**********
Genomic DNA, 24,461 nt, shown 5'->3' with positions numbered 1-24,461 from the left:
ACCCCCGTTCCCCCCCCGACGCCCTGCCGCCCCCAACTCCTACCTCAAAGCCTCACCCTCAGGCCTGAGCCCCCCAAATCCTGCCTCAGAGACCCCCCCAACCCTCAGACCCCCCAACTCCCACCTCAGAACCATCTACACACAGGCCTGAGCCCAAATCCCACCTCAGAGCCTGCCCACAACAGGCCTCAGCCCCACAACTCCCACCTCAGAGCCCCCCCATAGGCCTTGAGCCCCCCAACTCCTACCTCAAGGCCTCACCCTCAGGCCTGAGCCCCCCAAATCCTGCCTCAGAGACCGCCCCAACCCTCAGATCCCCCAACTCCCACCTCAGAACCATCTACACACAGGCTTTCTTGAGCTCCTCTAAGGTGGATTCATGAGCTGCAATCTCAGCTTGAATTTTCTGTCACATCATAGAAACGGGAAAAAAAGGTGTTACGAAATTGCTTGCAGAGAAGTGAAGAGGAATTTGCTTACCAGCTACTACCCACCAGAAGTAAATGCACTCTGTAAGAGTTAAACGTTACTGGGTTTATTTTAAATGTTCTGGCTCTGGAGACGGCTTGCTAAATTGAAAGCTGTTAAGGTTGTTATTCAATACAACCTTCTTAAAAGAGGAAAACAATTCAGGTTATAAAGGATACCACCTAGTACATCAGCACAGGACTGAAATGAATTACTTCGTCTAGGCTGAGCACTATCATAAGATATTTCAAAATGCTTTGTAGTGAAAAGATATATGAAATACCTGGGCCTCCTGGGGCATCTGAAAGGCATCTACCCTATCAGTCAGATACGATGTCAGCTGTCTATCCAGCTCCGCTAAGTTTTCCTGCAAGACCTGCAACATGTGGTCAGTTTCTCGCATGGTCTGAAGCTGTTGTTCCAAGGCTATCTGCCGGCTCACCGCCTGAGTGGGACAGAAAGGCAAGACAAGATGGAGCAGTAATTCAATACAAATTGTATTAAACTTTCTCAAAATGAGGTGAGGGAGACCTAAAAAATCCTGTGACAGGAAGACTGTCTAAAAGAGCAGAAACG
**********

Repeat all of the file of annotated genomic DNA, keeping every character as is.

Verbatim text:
Genomic DNA, 24,461 nt, shown 5'->3' with positions numbered 1-24,461 from the left:
ACCCCCGTTCCCCCCCCGACGCCCTGCCGCCCCCAACTCCTACCTCAAAGCCTCACCCTCAGGCCTGAGCCCCCCAAATCCTGCCTCAGAGACCCCCCCAACCCTCAGACCCCCCAACTCCCACCTCAGAACCATCTACACACAGGCCTGAGCCCAAATCCCACCTCAGAGCCTGCCCACAACAGGCCTCAGCCCCACAACTCCCACCTCAGAGCCCCCCCATAGGCCTTGAGCCCCCCAACTCCTACCTCAAGGCCTCACCCTCAGGCCTGAGCCCCCCAAATCCTGCCTCAGAGACCGCCCCAACCCTCAGATCCCCCAACTCCCACCTCAGAACCATCTACACACAGGCTTTCTTGAGCTCCTCTAAGGTGGATTCATGAGCTGCAATCTCAGCTTGAATTTTCTGTCACATCATAGAAACGGGAAAAAAAGGTGTTACGAAATTGCTTGCAGAGAAGTGAAGAGGAATTTGCTTACCAGCTACTACCCACCAGAAGTAAATGCACTCTGTAAGAGTTAAACGTTACTGGGTTTATTTTAAATGTTCTGGCTCTGGAGACGGCTTGCTAAATTGAAAGCTGTTAAGGTTGTTATTCAATACAACCTTCTTAAAAGAGGAAAACAATTCAGGTTATAAAGGATACCACCTAGTACATCAGCACAGGACTGAAATGAATTACTTCGTCTAGGCTGAGCACTATCATAAGATATTTCAAAATGCTTTGTAGTGAAAAGATATATGAAATACCTGGGCCTCCTGGGGCATCTGAAAGGCATCTACCCTATCAGTCAGATACGATGTCAGCTGTCTATCCAGCTCCGCTAAGTTTTCCTGCAAGACCTGCAACATGTGGTCAGTTTCTCGCATGGTCTGAAGCTGTTGTTCCAAGGCTATCTGCCGGCTCACCGCCTGAGTGGGACAGAAAGGCAAGACAAGATGGAGCAGTAATTCAATACAAATTGTATTAAACTTTCTCAAAATGAGGTGAGGGAGACCTAAAAAATCCTGTGACAGGAAGACTGTCTAAAAGAGCAGAAACG